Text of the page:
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Being convicted of drink driving can have life-changing consequences, as it could impact upon your ability to do your job and affect your personal life. Drink driving is a complex area of law and obtaining legal advice from experienced drink driving solicitors, can make a real difference regarding the penalty you receive.
The sentence will depend on the seriousness of the offence and can include a driving ban, a fine or even a prison sentence. The maximum sentence for driving or attempting to drive with excess alcohol is an unlimited fine and/or 6 months in prison.
It is vital that anyone accused of drink driving seek expert legal advice from specialist drink driving solicitors who can advise and defend you.
Driving or attempting to drive with excess alcohol is an offence according to Section 5(1)(a) of the Road Traffic Act 1988:
“If a person…drives or attempts to drive a motor vehicle on a road or other public place…after consuming so much alcohol that the proportion of it in his breath, blood or urine exceeds the prescribed limit he is guilty of an offence.”
It is also an offence to be in charge of a motor vehicle with excess alcohol in your system in Section 5(1)(b) of the Road Traffic Act 1988.
In England and Wales, the alcohol limit for drivers is:
Any driver having above these amounts would be committing a drink driving offence.
There are many different factors which affect how quickly an individual metabolises alcohol. As such, it is extremely difficult to have a blanket rule of how much alcohol it is safe to drink before driving and still be under the legal limit.
If the police suspect someone driving, attempting to drive or in charge of a vehicle has been drinking, they can ask them to take a breath test.
Failure to provide a breath test without reasonable excuse is an offence and will result in an arrest.
If the person does not pass the breath test, they will then be taken to the police station for a second, evidential sample of breath. Then, if this test shows a positive result for drink driving, the person will be charged with a drink driving offence.
Driving or attempting to drive after consuming excess alcohol is triable summarily only. This means a Magistrates’ Court deals with this offence.
This is also the case for being in charge of a vehicle with excess alcohol.
The sentence will depend on the seriousness of the offence and can include a driving ban, a fine or even a prison sentence.
The maximum sentence for driving or attempting to drive with excess alcohol is an unlimited fine and/or 6 months in prison. The driver will be disqualified from driving for at least 12 months. This could be reduced if the driver agrees to complete a drink-drive rehabilitation scheme (DDRS) course.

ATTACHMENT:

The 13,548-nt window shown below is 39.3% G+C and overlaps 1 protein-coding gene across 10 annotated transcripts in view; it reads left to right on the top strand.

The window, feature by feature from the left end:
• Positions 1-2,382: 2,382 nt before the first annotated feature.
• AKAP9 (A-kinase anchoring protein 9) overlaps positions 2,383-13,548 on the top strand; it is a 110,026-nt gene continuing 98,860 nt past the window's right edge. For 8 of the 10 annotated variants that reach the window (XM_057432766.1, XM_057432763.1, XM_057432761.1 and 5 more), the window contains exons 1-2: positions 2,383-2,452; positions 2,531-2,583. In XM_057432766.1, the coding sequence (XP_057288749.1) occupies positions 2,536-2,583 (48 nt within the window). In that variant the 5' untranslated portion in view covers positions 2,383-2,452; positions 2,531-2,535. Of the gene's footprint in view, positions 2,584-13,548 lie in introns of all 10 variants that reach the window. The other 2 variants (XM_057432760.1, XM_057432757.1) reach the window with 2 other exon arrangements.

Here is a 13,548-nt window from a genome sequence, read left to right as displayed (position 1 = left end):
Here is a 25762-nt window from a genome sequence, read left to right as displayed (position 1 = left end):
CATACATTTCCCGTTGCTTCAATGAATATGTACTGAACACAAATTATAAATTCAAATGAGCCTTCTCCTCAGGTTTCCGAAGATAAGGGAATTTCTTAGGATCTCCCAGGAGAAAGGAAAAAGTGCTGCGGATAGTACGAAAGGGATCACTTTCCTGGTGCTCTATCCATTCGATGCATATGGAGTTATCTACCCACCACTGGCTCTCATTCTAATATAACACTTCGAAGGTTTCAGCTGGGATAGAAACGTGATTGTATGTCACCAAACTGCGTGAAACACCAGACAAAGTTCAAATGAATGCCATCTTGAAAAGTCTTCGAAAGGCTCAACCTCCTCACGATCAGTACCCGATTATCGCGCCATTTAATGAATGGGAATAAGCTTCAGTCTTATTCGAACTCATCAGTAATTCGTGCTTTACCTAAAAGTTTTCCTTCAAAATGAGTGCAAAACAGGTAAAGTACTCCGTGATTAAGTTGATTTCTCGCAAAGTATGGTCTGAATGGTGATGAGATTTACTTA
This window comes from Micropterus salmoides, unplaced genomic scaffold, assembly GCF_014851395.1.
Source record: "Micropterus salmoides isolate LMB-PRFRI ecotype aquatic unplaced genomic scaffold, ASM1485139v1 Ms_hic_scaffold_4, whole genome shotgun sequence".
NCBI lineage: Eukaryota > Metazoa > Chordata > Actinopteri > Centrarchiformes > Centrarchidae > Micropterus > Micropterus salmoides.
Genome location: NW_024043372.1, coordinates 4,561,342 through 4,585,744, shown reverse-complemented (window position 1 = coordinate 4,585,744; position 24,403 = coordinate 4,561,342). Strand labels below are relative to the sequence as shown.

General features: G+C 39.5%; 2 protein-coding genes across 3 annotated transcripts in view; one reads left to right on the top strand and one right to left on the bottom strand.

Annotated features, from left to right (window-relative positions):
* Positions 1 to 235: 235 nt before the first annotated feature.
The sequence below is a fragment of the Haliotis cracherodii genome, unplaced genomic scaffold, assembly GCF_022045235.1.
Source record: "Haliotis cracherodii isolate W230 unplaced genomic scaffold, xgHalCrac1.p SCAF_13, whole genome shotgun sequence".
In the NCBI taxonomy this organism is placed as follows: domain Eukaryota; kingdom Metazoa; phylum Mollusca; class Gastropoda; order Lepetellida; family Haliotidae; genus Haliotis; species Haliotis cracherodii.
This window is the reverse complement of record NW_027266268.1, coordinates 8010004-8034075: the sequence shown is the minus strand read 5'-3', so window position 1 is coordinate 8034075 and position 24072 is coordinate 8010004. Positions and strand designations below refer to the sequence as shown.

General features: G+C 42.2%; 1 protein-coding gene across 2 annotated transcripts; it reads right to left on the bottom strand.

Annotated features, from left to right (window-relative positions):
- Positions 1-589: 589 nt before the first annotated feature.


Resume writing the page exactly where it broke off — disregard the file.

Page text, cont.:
If the offender has received 2 or more driving disqualifications of 56 days or more in the past 3 years, they will be disqualified for a minimum of 2 years.
If they have been convicted of a relevant offence in the past 10 years, they will be disqualified for at least 3 years.
The maximum sentence for being in charge of a vehicle with excess alcohol is a fine of up to a maximum of £2,500 and/or 3 months in prison. The offender could also receive 10 penalty points or lose their licence.
Anyone convicted of causing death by dangerous driving with excess alcohol could receive a 14-year prison sentence, a lengthy driving disqualification, an unlimited fine and the need to resit an extended test in order to get their driving licence back.
Drink driving sentences are worked out with regard to the level of alcohol discovered in the breath, blood or urine test.
Once the court has worked out the starting point sentence with this information, they can then adjust this sentence depending on any aggravating or mitigating factors.
The alcohol limit in England and Wales for drivers is 80 milligrams of alcohol in 100 millilitres of blood.
If an offender was discovered to have between 81 and 137 milligrams, the starting point would be a Band C fine and a disqualification of between 12 and 16 months.
If an offender was found to have between 276 and 345 milligrams (and above), the starting point would be a 12-week prison sentence and a driving disqualification of between 29 and 36 months.
If either of these offenders had been convicted of another relevant offence in the past 10 years, the driving disqualification could be much longer.
Aggravating factors for drink driving, which can increase the seriousness of the offence, include:
Mitigating factors for drinking driving, which can decrease the seriousness of the offence, include:
Being convicted of a drink driving offence can have serious consequences. Receiving a driving disqualification of any length can result in everything from job loss (if your job depends on you driving), to difficulties in your personal life.
As a result, it is vital that anyone accused of drink driving seek expert legal advice from specialist drink driving solicitors who can advise and defend you, if necessary.
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